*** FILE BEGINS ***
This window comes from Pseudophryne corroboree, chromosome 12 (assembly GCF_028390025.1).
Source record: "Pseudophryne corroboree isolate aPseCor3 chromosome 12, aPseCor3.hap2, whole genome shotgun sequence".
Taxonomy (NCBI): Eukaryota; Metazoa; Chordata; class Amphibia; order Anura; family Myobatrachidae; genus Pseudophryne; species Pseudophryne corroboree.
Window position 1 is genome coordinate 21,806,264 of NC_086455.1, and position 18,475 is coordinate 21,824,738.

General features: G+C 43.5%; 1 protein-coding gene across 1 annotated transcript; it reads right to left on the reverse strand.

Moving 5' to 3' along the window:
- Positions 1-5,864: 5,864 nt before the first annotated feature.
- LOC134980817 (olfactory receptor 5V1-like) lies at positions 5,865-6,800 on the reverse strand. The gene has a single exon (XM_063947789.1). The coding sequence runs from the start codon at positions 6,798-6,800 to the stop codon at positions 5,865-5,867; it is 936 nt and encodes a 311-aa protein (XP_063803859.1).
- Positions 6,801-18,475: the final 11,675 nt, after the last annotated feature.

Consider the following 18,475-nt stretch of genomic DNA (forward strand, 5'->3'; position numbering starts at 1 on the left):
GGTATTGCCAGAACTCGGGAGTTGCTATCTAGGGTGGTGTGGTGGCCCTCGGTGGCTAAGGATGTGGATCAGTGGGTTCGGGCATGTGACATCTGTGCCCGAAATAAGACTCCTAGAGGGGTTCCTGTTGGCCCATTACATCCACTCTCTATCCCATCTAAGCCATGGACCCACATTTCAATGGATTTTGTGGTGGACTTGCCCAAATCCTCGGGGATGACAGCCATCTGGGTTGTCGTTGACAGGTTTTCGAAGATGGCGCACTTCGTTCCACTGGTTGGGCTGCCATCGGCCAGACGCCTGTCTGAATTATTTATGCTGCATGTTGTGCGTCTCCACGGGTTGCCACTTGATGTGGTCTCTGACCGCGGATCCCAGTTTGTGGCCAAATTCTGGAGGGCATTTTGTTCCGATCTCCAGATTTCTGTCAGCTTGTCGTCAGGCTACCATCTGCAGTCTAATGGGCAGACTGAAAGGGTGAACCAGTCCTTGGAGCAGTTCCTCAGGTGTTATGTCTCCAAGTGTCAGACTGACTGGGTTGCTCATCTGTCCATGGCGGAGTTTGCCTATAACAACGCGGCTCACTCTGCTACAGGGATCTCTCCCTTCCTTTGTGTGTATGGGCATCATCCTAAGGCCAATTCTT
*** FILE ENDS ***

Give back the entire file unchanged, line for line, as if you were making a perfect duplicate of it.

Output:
This window comes from Pseudophryne corroboree, chromosome 12 (assembly GCF_028390025.1).
Source record: "Pseudophryne corroboree isolate aPseCor3 chromosome 12, aPseCor3.hap2, whole genome shotgun sequence".
Taxonomy (NCBI): Eukaryota; Metazoa; Chordata; class Amphibia; order Anura; family Myobatrachidae; genus Pseudophryne; species Pseudophryne corroboree.
Window position 1 is genome coordinate 21,806,264 of NC_086455.1, and position 18,475 is coordinate 21,824,738.

General features: G+C 43.5%; 1 protein-coding gene across 1 annotated transcript; it reads right to left on the reverse strand.

Moving 5' to 3' along the window:
- Positions 1-5,864: 5,864 nt before the first annotated feature.
- LOC134980817 (olfactory receptor 5V1-like) lies at positions 5,865-6,800 on the reverse strand. The gene has a single exon (XM_063947789.1). The coding sequence runs from the start codon at positions 6,798-6,800 to the stop codon at positions 5,865-5,867; it is 936 nt and encodes a 311-aa protein (XP_063803859.1).
- Positions 6,801-18,475: the final 11,675 nt, after the last annotated feature.

Consider the following 18,475-nt stretch of genomic DNA (forward strand, 5'->3'; position numbering starts at 1 on the left):
GGTATTGCCAGAACTCGGGAGTTGCTATCTAGGGTGGTGTGGTGGCCCTCGGTGGCTAAGGATGTGGATCAGTGGGTTCGGGCATGTGACATCTGTGCCCGAAATAAGACTCCTAGAGGGGTTCCTGTTGGCCCATTACATCCACTCTCTATCCCATCTAAGCCATGGACCCACATTTCAATGGATTTTGTGGTGGACTTGCCCAAATCCTCGGGGATGACAGCCATCTGGGTTGTCGTTGACAGGTTTTCGAAGATGGCGCACTTCGTTCCACTGGTTGGGCTGCCATCGGCCAGACGCCTGTCTGAATTATTTATGCTGCATGTTGTGCGTCTCCACGGGTTGCCACTTGATGTGGTCTCTGACCGCGGATCCCAGTTTGTGGCCAAATTCTGGAGGGCATTTTGTTCCGATCTCCAGATTTCTGTCAGCTTGTCGTCAGGCTACCATCTGCAGTCTAATGGGCAGACTGAAAGGGTGAACCAGTCCTTGGAGCAGTTCCTCAGGTGTTATGTCTCCAAGTGTCAGACTGACTGGGTTGCTCATCTGTCCATGGCGGAGTTTGCCTATAACAACGCGGCTCACTCTGCTACAGGGATCTCTCCCTTCCTTTGTGTGTATGGGCATCATCCTAAGGCCAATTCTT